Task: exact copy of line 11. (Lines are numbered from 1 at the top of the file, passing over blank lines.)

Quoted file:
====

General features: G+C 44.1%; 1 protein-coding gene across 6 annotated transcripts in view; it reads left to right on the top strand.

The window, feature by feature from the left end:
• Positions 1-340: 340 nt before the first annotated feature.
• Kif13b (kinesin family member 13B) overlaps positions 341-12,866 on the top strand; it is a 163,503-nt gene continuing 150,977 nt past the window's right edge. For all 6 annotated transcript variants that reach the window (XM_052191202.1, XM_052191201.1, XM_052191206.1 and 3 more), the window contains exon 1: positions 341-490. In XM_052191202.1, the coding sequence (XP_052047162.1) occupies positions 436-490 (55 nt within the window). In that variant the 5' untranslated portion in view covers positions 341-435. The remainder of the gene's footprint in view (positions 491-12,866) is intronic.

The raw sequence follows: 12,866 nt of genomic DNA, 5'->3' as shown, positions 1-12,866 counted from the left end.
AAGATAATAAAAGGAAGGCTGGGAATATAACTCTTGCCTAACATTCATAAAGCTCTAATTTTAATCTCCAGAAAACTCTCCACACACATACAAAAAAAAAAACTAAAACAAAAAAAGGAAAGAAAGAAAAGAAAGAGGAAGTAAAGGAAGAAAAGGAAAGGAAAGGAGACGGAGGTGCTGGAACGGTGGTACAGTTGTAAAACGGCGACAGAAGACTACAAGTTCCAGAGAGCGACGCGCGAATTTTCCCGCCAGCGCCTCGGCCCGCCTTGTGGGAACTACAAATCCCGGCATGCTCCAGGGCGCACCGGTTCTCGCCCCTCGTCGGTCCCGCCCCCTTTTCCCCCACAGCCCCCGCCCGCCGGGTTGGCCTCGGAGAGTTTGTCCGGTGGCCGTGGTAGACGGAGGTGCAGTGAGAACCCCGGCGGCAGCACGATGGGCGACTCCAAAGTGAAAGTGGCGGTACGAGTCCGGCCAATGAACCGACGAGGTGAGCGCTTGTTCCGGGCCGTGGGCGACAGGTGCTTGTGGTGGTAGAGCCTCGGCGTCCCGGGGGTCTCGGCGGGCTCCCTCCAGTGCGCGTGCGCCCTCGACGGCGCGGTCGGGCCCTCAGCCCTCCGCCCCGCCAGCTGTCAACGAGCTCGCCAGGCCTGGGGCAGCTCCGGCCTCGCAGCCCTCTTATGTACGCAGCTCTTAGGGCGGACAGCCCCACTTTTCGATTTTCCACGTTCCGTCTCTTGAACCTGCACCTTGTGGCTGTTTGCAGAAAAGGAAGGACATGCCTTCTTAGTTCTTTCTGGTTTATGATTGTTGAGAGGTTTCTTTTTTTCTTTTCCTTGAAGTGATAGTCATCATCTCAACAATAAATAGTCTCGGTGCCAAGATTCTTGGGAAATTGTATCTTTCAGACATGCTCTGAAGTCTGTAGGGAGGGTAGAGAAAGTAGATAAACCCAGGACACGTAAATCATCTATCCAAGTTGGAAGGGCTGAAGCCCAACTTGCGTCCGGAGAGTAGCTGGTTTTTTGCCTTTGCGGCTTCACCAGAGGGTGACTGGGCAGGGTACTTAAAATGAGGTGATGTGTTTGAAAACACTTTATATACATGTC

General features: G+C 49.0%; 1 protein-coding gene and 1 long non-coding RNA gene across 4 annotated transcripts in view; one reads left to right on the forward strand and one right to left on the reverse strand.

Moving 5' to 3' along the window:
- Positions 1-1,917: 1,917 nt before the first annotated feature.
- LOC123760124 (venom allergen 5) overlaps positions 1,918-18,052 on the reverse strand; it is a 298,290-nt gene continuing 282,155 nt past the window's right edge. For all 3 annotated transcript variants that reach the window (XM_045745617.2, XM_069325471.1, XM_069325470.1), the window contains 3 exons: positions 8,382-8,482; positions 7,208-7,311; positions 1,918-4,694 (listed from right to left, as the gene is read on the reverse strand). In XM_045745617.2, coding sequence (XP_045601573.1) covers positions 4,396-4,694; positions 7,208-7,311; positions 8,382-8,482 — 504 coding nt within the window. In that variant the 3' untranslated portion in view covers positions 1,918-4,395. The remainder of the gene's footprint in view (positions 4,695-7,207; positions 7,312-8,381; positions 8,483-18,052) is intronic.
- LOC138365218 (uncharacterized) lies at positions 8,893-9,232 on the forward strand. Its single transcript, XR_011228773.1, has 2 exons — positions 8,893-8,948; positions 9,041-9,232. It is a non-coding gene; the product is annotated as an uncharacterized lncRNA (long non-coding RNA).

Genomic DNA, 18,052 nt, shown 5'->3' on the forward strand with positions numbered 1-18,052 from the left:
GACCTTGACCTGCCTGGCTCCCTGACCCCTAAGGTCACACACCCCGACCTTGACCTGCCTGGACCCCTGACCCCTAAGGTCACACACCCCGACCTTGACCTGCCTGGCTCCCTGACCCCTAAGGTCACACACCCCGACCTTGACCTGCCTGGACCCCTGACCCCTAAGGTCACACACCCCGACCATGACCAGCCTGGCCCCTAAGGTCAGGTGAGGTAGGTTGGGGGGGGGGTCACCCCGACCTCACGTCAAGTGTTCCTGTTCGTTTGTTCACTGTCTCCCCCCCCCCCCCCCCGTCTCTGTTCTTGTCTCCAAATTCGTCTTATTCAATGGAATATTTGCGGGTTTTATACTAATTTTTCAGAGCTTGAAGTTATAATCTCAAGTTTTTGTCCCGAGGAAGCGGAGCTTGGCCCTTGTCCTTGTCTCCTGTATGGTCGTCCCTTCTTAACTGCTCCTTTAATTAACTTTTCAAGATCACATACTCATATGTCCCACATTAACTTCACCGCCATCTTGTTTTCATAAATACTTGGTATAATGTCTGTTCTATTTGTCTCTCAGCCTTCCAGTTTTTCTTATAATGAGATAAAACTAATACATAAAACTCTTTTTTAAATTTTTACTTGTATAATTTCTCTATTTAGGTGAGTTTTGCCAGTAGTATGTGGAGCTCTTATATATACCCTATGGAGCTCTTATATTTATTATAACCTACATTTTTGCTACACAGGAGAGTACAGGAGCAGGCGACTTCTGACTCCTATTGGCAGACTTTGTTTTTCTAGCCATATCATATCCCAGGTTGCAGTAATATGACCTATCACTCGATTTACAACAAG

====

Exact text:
- LOC138365218 (uncharacterized) lies at positions 8,893-9,232 on the forward strand. Its single transcript, XR_011228773.1, has 2 exons — positions 8,893-8,948; positions 9,041-9,232. It is a non-coding gene; the product is annotated as an uncharacterized lncRNA (long non-coding RNA).